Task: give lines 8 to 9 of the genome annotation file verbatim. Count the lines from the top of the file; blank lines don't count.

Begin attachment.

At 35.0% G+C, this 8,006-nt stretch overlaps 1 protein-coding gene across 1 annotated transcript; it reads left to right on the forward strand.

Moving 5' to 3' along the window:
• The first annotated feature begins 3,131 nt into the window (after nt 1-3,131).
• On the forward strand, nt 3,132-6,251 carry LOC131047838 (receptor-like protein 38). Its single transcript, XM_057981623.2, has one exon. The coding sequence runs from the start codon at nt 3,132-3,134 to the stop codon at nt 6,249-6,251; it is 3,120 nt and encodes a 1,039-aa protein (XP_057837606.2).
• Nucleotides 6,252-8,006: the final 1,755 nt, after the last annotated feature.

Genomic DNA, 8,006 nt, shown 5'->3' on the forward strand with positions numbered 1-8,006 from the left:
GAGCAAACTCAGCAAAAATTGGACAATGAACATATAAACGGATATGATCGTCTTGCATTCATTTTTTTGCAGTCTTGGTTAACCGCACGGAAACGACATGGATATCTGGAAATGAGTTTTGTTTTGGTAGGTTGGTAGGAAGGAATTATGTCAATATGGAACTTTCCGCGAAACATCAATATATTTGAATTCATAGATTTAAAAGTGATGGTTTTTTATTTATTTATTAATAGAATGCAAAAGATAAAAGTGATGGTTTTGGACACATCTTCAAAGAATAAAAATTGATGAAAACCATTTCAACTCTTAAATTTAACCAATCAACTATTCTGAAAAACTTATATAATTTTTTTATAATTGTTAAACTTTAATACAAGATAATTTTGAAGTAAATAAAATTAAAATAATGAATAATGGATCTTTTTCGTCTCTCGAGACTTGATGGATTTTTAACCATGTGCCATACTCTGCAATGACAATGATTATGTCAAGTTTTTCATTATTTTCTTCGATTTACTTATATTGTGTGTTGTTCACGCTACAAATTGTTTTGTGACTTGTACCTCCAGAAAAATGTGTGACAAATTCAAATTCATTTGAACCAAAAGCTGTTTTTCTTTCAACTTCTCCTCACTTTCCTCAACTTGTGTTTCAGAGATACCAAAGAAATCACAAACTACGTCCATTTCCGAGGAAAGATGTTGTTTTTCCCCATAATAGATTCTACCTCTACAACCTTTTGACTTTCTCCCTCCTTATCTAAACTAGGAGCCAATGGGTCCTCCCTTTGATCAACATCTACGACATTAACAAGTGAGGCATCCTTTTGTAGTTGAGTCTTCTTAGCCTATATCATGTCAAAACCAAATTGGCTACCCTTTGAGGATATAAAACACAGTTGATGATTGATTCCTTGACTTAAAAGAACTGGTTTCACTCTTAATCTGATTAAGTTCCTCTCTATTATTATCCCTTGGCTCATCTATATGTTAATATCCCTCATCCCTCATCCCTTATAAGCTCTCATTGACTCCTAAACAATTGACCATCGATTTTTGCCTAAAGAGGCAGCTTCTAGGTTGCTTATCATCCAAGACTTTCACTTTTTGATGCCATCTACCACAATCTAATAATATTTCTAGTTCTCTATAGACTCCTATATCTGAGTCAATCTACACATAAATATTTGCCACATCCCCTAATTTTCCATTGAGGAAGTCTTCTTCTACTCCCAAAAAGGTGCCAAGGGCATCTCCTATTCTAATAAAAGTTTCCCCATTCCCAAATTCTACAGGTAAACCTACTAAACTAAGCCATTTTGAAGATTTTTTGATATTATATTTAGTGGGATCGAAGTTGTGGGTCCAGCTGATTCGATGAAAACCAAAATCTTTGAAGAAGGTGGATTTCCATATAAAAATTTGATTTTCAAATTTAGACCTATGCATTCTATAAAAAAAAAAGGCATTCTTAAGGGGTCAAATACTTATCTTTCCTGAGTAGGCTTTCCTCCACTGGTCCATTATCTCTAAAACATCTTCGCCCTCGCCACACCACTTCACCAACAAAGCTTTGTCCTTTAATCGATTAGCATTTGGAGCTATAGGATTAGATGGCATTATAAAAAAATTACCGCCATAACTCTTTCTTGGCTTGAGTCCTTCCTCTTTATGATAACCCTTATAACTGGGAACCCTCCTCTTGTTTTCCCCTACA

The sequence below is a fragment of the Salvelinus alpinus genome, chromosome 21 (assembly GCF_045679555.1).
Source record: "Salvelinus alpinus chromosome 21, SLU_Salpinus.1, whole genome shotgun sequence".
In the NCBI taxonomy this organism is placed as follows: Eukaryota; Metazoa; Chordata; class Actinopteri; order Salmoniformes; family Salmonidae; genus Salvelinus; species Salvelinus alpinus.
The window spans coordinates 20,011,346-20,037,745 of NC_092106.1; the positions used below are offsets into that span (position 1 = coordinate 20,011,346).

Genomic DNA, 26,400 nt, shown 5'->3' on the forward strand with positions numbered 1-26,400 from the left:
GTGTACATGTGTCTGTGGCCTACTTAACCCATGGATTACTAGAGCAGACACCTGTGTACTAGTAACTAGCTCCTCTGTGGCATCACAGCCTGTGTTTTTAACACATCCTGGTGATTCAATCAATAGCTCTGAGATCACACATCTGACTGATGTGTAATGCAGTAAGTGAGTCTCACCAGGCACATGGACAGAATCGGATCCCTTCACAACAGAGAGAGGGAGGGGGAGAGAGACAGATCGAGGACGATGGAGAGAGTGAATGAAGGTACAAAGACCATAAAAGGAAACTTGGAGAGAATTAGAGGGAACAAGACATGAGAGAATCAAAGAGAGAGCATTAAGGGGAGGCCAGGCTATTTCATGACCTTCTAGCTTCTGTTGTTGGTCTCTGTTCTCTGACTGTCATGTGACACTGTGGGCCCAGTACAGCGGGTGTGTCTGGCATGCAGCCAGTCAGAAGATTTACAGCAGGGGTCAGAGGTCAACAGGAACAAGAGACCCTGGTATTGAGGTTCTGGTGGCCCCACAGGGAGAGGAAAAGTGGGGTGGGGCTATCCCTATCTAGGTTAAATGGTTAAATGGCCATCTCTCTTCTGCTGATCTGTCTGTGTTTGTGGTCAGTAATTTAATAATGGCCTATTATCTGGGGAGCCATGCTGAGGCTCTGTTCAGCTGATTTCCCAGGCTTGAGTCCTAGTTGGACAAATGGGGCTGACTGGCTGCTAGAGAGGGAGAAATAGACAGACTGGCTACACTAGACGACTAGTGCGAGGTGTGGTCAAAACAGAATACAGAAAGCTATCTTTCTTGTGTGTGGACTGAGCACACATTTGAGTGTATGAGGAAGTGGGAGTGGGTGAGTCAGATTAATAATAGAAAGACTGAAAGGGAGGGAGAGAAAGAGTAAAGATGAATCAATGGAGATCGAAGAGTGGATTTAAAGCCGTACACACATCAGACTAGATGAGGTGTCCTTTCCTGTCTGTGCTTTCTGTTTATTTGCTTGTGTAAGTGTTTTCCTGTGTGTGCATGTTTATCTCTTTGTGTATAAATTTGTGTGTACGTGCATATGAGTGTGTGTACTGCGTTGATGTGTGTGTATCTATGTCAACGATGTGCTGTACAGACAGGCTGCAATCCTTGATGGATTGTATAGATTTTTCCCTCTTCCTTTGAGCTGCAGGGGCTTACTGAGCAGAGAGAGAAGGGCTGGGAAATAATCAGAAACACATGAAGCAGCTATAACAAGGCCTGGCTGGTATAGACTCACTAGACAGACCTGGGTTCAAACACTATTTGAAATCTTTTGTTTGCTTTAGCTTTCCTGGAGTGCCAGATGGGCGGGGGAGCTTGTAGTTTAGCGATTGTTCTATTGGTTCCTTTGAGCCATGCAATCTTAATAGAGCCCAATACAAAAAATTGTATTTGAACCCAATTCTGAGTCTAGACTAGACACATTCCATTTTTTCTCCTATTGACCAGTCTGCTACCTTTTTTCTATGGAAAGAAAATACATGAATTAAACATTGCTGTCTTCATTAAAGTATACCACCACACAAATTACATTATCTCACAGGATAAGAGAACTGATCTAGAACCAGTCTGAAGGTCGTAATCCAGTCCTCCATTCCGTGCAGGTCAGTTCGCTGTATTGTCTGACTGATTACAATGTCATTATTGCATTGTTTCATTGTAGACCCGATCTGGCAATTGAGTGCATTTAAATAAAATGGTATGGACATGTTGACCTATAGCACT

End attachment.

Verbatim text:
The sequence below is a fragment of the Salvelinus alpinus genome, chromosome 21 (assembly GCF_045679555.1).
Source record: "Salvelinus alpinus chromosome 21, SLU_Salpinus.1, whole genome shotgun sequence".